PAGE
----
|Live Tracking and Mapping from Both General and Rotation-Only Camera Motion|
Live Tracking and Mapping from Both General and Rotation-Only Camera Motion
Steffen Gauglitz • Chris Sweeney • Jonathan Ventura • Matthew Turk • Tobias Höllerer
Over the past decade, there has been a tremendous amount of work on real-time monocular vision-based tracking and mapping (T&M) systems, that is, systems that simultaneously determine the position and/or orientation of the camera with respect to a previously unknown environment and create a model of this environment. Aside from other applications, T&M is an important enabling technology for Augmented Reality (AR) in unprepared environments.
An important characteristic of a T&M system is the type of camera motion and the geometry of the environment that it supports. Simultaneous Localization and Mapping (SLAM) systems can deal with environments of arbitrary geometry and any camera motion that induces parallax (referred to as general camera motions). However, with few exceptions, they do not support rotation-only camera motion: Since SLAM systems are designed primarily to handle a traveling camera, their mapping is, intrinsically, built upon triangulation of features. Therefore, most SLAM systems need to be initialized with a distinct “traveling” movement of the camera for each newly observed part of the environment. This restriction is a major limitation for their use in AR, where the model building is assumed to be done in the background and ideally transparent to the user, who should not be required to move a certain way in order to make the system work. Moreover, rotation-only “looking around” is a very natural motion and may occur in many AR applications.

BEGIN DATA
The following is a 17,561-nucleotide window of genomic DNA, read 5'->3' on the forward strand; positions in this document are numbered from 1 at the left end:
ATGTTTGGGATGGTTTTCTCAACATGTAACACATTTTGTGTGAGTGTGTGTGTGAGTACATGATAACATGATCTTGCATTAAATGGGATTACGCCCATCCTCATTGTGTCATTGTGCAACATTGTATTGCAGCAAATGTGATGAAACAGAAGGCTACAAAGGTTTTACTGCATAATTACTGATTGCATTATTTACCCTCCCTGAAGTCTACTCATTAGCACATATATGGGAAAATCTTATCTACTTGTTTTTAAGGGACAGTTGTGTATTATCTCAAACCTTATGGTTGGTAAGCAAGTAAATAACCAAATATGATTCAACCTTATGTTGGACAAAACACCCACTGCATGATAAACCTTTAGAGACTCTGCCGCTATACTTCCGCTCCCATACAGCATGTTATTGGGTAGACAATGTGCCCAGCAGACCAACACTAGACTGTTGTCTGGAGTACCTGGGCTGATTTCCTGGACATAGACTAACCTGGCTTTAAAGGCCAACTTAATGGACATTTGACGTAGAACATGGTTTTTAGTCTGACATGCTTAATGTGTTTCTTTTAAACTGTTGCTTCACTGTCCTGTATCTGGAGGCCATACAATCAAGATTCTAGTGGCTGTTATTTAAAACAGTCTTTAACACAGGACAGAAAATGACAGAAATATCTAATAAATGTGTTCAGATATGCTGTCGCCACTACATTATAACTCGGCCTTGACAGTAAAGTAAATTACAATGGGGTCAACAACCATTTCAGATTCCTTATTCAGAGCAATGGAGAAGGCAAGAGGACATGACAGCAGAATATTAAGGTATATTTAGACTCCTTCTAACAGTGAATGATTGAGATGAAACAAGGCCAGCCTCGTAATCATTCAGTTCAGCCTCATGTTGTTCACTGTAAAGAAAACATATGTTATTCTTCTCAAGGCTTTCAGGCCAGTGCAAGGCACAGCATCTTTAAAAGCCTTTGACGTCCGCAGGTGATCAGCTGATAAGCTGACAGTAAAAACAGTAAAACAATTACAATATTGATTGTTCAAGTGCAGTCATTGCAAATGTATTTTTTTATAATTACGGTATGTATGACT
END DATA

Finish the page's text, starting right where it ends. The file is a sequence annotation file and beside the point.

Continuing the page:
We present an approach to real-time tracking and mapping that supports any type of camera motion in 3D environments, that is, general (parallax-inducing) as well as rotation-only (degenerate) motions. Our approach effectively generalizes both a panorama mapping and tracking system and a keyframe-based Simultaneous Localization and Mapping (SLAM) system, behaving like one or the other depending on the camera movement. It seamlessly switches between the two modes, thus being able to track and map through arbitrary sequences of general and rotation-only camera movements and — fully automatically and in real time — creating combinations of 3D structure and panoramic maps, as shown in above example.
Below are examples for three different input video sequences (input video shown in top left corner). Each time, the algorithm automatically determines which kind of model (3D structure or panorama) is more suitable.
Video 1: combination of parallax-inducing and rotation-only movement
Video 2: rotation-only movement
In this case, the algorithm loses track a few times due to quick and jerky camera movement, but immediately starts 'stitching' a new partial panorama, and automatically combines the pieces later (see paper for details).
Video 3: parallax-inducing movement